Don’t look now, but the Phillies have shown that they can at least be a shell of the team that they were projected to be at the beginning of the season.
In the last three games that is.
In those games (two of them in particular), the Phillies finally got the superior pitching from the top half of their starting rotation with Roy Halladay and Cole Hamels that they have been lacking the first 3 1/2 months. Don’t get me wrong, they haven’t pitched bad, and they also haven’t gotten much help in the form of run support, but as their records have indicated (10-8 for Halladay, 7-7 for Hamels), the season so far has not gone as anticipated for two pitchers who are as highly regarded around baseball circles as they both are.
Especially for Doc.
However, for argubly the first time all season, Philadelphia fans saw Cole Hamels and Roy Halladay literally carry the Phillies to two consecutive wins when they needed it the most.
Mired in three-game losing streak and in a 2-6 stretch of poor baseball, 17 combined scoreless innings from Cole Hamels and Roy Halladay brought back this Phillies team from the verge of baseball death. Although Hamels got a no-decision in his outing as the Phillies had to go to extra innings against the Cardinals to pull out the victory, to see the southpaw show signs of his 2008 form was a unbelievable sign. All things considered, with the back end of the rotation being so in-flux due an injury to Jamie Moyer, the inconsistent production from Kyle Kendrick, and the questionable status of J.A Happ, a surging Hamels along with getting the per-usual production from Halladay may deter the Phillies front office from the desperation move of depleting an already depleted farm system by dumping off more young prospects for pitching help (Dan Haren or Roy Oswalt) at the trade deadline that is just a week away.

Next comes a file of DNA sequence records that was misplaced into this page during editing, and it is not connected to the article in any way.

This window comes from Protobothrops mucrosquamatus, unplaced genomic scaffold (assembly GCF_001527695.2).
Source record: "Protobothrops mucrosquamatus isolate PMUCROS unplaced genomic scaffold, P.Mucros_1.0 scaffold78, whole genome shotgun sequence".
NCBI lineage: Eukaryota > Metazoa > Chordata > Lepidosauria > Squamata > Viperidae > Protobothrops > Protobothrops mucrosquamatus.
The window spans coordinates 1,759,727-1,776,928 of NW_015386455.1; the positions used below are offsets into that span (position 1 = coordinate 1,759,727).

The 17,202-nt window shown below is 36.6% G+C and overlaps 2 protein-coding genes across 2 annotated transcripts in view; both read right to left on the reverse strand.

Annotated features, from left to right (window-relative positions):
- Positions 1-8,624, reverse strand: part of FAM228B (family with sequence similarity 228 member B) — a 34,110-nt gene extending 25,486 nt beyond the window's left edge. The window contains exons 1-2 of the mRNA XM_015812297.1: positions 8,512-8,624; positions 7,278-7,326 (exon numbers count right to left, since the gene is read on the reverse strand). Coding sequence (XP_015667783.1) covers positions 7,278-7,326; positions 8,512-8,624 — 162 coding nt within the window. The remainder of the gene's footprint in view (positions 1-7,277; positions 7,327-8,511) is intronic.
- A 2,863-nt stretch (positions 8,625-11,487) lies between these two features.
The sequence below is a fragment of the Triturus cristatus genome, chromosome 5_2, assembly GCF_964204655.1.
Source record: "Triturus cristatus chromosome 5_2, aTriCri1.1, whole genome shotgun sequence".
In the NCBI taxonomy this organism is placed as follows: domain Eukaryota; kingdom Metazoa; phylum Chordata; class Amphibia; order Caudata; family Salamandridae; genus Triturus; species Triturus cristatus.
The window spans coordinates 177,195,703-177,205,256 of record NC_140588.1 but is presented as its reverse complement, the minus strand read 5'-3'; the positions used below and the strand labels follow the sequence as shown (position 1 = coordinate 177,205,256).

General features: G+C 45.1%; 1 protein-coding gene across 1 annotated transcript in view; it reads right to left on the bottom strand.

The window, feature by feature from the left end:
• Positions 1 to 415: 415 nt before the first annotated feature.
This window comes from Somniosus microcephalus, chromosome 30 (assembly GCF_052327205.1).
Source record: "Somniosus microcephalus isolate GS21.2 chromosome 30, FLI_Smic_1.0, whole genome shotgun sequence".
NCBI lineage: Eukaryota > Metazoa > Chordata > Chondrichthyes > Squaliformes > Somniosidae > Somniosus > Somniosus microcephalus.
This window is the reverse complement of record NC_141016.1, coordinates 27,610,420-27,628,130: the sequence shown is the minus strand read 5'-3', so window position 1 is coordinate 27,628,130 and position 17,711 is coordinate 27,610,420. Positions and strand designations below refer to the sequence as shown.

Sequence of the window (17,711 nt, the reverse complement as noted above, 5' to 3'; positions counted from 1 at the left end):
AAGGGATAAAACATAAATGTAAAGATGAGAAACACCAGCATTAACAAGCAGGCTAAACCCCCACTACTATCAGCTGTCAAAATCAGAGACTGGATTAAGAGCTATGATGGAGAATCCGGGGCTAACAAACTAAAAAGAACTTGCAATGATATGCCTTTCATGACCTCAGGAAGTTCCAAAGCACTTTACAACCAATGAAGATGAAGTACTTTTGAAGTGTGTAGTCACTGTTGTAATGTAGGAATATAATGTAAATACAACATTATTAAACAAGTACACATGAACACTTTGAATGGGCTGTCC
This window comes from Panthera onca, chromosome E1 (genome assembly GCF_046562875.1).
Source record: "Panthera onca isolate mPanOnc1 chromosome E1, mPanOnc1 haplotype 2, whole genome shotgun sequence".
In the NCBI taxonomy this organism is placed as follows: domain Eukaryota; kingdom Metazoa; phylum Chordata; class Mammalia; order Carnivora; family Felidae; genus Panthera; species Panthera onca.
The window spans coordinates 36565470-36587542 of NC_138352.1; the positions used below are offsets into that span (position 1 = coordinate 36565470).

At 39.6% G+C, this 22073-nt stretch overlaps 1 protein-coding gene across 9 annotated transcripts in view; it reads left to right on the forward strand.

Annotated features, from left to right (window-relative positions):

In addition to the performances of Hamels and Halladay, the Phillies bats may have gotten the reality check they needed in the past couple of days after long-time hitting coach Milt Thompson was fired after Thursday’s game against the Cardinals. In the two games since the departure of Thompson and the return of hitting coach Greg Gross, by scoring six and ten runs respectively, the offense has finally reverted back to their 2008 and 2009 form!
Well, not quite.
However, they are starting to do things offensively that draw similarities to their prolific offensive displays of the past. Especially in the two years the Philles have gone to the World Series, the factor that has separated them from the other teams in the NL is their ability to break out at any time and take control of the game. In other words, their ability to put up a crooked number (5, 6, 7 runs in an inning) in the box score has allowed them to come back into games and put away others in a way that few other team have the ability and talent on the roster to do.